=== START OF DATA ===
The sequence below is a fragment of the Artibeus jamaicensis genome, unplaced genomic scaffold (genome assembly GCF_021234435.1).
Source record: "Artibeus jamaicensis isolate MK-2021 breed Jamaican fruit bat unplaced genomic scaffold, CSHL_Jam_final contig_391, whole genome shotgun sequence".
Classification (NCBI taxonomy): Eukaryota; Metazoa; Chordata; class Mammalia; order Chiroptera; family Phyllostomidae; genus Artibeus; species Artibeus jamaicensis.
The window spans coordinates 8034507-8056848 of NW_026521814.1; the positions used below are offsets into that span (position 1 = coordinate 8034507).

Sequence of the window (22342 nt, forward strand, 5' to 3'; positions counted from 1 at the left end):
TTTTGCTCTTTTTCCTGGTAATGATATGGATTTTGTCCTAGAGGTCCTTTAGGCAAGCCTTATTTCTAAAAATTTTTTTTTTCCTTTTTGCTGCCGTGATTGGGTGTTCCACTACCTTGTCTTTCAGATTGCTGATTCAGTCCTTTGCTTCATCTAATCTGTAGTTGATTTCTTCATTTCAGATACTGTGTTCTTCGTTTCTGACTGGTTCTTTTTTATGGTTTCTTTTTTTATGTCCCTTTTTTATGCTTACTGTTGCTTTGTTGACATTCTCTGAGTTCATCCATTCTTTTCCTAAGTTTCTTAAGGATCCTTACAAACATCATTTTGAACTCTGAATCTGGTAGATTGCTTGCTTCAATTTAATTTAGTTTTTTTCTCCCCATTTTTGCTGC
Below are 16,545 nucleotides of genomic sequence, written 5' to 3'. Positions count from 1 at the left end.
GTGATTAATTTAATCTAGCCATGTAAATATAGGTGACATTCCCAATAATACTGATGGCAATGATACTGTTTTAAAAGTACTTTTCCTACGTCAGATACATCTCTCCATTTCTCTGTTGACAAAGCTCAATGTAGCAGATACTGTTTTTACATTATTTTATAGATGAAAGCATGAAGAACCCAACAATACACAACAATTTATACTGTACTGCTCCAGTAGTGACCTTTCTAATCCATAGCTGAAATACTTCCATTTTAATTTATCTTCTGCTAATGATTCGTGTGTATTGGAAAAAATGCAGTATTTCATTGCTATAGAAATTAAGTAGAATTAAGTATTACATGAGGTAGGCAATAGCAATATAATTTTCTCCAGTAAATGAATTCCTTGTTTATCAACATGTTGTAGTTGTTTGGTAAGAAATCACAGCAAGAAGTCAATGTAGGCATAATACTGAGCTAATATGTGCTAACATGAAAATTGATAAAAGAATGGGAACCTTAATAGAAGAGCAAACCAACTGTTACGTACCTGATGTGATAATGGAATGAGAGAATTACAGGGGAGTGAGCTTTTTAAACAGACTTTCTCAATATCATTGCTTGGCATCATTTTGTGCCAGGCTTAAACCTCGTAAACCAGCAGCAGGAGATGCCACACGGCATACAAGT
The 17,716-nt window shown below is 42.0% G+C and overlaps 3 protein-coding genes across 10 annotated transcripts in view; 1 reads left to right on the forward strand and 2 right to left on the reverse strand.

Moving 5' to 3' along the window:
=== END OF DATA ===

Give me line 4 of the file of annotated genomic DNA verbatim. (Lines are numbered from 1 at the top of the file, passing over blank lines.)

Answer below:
The window spans coordinates 8034507-8056848 of NW_026521814.1; the positions used below are offsets into that span (position 1 = coordinate 8034507).